Secretary of State Mike Pompeo is making his advice to U.S. citizens still overseas during the coronavirus crisis simple: “Americans who wish to return home from abroad should so immediately and make arrangements to accomplish that,” he stressed during a Tuesday briefing.
While Pompeo said his repatriation task force remains committed to bringing all Americans home, he said the window to do so is closing.
“We do not know how long the commercial flights in your countries may continue to operate,” he said as airlines have already slashed international service. “We can’t guarantee the U.S. government’s ability to arrange charter flights indefinitely where commercial options no longer exist.”
In the meantime, he urged Americans to register with their nearest embassy or consulate or do so online via STEP, the State Department’s Smart Traveler Enrollment Program, which provides citizens with safety alerts about local conditions and a communication link to their families back home.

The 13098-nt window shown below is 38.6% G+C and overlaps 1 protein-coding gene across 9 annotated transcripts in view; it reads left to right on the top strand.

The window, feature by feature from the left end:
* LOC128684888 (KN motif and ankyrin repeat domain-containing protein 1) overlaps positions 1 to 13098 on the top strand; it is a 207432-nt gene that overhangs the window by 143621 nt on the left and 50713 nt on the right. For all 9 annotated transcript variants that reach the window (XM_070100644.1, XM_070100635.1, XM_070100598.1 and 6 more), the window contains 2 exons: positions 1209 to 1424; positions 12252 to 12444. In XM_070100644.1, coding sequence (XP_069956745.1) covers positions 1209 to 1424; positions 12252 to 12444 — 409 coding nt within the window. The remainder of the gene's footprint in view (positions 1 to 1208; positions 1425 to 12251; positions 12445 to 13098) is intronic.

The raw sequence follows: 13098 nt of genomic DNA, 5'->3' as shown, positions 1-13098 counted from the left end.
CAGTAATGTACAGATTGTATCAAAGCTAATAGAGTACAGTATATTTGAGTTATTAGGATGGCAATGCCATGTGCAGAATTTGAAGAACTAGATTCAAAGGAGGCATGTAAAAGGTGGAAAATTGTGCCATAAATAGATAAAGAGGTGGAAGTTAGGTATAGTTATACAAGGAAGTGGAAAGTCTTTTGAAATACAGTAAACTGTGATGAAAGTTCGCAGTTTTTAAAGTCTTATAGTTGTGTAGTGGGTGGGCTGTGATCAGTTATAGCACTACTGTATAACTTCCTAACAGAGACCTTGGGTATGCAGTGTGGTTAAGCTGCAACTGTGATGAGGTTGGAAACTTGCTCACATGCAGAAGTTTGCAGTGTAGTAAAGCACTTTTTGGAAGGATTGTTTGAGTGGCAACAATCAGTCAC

In past weeks, the U.S. has brought home more than 600 Americans from Peru as well as 300 cruise passengers who had been quarantined in Japan on the Diamond Princess and another 103 from the Silver Shadow, which had been stuck in Brazil amidst the pandemic as countries close their ports to foreign ships.
The State Department said last week that more than 13,000 Americans stranded abroad have contacted the agency for help getting home.
“Never in the department’s 230-year history have we led a worldwide evacuation of such enormous geographic complexity and scale,” Pompeo told reporters at the State Department headquarters in Washington. “We have no higher duty to the American people than to pull this off.”
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Contributing: Deirdre Shesgreen